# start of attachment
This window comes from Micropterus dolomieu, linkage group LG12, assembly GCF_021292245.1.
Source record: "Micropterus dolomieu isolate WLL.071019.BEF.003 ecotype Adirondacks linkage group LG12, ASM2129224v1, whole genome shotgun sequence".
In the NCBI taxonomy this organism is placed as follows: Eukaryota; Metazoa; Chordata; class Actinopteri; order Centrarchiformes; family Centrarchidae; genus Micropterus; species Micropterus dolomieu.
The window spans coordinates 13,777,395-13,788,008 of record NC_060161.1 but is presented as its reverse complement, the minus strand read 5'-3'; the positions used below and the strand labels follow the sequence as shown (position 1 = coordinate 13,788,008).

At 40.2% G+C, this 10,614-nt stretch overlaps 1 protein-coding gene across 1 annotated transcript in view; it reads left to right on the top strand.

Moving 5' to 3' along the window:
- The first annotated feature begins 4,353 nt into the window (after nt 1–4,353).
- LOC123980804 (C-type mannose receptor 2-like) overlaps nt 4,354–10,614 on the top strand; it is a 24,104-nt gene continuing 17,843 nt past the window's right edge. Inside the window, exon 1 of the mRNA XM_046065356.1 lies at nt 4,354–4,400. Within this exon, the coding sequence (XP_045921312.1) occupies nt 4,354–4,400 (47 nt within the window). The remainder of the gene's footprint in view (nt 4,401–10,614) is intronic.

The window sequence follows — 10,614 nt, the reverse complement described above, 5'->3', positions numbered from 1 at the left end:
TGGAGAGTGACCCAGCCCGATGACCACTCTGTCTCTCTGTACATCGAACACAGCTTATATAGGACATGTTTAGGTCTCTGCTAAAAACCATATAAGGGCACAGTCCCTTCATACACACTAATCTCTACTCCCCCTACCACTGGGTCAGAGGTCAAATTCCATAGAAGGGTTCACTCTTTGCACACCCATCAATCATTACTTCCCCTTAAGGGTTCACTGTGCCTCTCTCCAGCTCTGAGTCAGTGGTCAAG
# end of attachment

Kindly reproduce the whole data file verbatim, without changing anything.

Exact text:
This window comes from Micropterus dolomieu, linkage group LG12, assembly GCF_021292245.1.
Source record: "Micropterus dolomieu isolate WLL.071019.BEF.003 ecotype Adirondacks linkage group LG12, ASM2129224v1, whole genome shotgun sequence".
In the NCBI taxonomy this organism is placed as follows: Eukaryota; Metazoa; Chordata; class Actinopteri; order Centrarchiformes; family Centrarchidae; genus Micropterus; species Micropterus dolomieu.
The window spans coordinates 13,777,395-13,788,008 of record NC_060161.1 but is presented as its reverse complement, the minus strand read 5'-3'; the positions used below and the strand labels follow the sequence as shown (position 1 = coordinate 13,788,008).

At 40.2% G+C, this 10,614-nt stretch overlaps 1 protein-coding gene across 1 annotated transcript in view; it reads left to right on the top strand.

Moving 5' to 3' along the window:
- The first annotated feature begins 4,353 nt into the window (after nt 1–4,353).
- LOC123980804 (C-type mannose receptor 2-like) overlaps nt 4,354–10,614 on the top strand; it is a 24,104-nt gene continuing 17,843 nt past the window's right edge. Inside the window, exon 1 of the mRNA XM_046065356.1 lies at nt 4,354–4,400. Within this exon, the coding sequence (XP_045921312.1) occupies nt 4,354–4,400 (47 nt within the window). The remainder of the gene's footprint in view (nt 4,401–10,614) is intronic.

The window sequence follows — 10,614 nt, the reverse complement described above, 5'->3', positions numbered from 1 at the left end:
TGGAGAGTGACCCAGCCCGATGACCACTCTGTCTCTCTGTACATCGAACACAGCTTATATAGGACATGTTTAGGTCTCTGCTAAAAACCATATAAGGGCACAGTCCCTTCATACACACTAATCTCTACTCCCCCTACCACTGGGTCAGAGGTCAAATTCCATAGAAGGGTTCACTCTTTGCACACCCATCAATCATTACTTCCCCTTAAGGGTTCACTGTGCCTCTCTCCAGCTCTGAGTCAGTGGTCAAG